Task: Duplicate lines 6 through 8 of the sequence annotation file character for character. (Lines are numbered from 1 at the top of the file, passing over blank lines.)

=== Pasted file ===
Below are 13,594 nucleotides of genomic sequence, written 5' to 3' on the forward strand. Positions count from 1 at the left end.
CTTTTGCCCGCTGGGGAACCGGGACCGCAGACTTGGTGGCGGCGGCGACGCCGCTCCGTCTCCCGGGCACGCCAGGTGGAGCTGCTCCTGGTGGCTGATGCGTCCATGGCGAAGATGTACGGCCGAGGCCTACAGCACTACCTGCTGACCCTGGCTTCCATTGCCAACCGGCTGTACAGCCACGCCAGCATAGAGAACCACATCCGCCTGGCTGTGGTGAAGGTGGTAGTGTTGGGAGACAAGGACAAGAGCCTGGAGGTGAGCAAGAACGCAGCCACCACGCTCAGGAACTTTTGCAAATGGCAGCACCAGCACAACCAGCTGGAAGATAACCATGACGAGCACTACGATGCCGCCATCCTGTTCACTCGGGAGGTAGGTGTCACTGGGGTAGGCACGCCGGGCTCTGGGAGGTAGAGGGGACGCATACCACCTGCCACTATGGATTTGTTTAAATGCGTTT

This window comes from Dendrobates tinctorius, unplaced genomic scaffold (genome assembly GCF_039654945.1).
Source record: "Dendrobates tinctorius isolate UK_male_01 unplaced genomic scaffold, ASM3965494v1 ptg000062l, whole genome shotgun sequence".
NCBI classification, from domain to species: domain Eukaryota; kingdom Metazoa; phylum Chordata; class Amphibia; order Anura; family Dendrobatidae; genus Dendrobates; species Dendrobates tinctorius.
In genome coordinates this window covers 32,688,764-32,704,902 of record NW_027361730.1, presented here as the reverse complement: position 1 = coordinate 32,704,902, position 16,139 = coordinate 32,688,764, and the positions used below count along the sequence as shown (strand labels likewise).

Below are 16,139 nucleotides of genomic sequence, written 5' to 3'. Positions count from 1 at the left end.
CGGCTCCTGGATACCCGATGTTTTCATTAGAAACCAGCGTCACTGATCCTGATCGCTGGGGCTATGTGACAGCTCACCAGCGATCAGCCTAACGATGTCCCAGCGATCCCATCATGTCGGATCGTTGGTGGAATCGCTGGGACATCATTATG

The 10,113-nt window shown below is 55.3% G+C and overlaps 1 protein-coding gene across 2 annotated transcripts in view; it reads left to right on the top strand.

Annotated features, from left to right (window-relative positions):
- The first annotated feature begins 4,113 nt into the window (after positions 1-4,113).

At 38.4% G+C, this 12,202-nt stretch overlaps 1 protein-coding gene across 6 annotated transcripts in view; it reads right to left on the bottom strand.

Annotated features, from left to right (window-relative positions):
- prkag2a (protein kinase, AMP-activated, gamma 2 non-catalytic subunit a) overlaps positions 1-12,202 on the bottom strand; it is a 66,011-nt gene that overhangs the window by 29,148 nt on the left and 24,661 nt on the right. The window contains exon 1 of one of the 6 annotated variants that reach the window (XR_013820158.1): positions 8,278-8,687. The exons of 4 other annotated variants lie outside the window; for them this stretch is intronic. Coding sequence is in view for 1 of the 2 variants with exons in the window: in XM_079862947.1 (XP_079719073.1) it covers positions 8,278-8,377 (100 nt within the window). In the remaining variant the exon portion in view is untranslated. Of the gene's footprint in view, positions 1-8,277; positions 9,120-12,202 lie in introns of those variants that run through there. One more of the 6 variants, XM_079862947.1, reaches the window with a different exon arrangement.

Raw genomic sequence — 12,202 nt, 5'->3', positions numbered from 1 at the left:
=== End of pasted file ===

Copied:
In genome coordinates this window covers 32,688,764-32,704,902 of record NW_027361730.1, presented here as the reverse complement: position 1 = coordinate 32,704,902, position 16,139 = coordinate 32,688,764, and the positions used below count along the sequence as shown (strand labels likewise).

Below are 16,139 nucleotides of genomic sequence, written 5' to 3'. Positions count from 1 at the left end.
CGGCTCCTGGATACCCGATGTTTTCATTAGAAACCAGCGTCACTGATCCTGATCGCTGGGGCTATGTGACAGCTCACCAGCGATCAGCCTAACGATGTCCCAGCGATCCCATCATGTCGGATCGTTGGTGGAATCGCTGGGACATCATTATG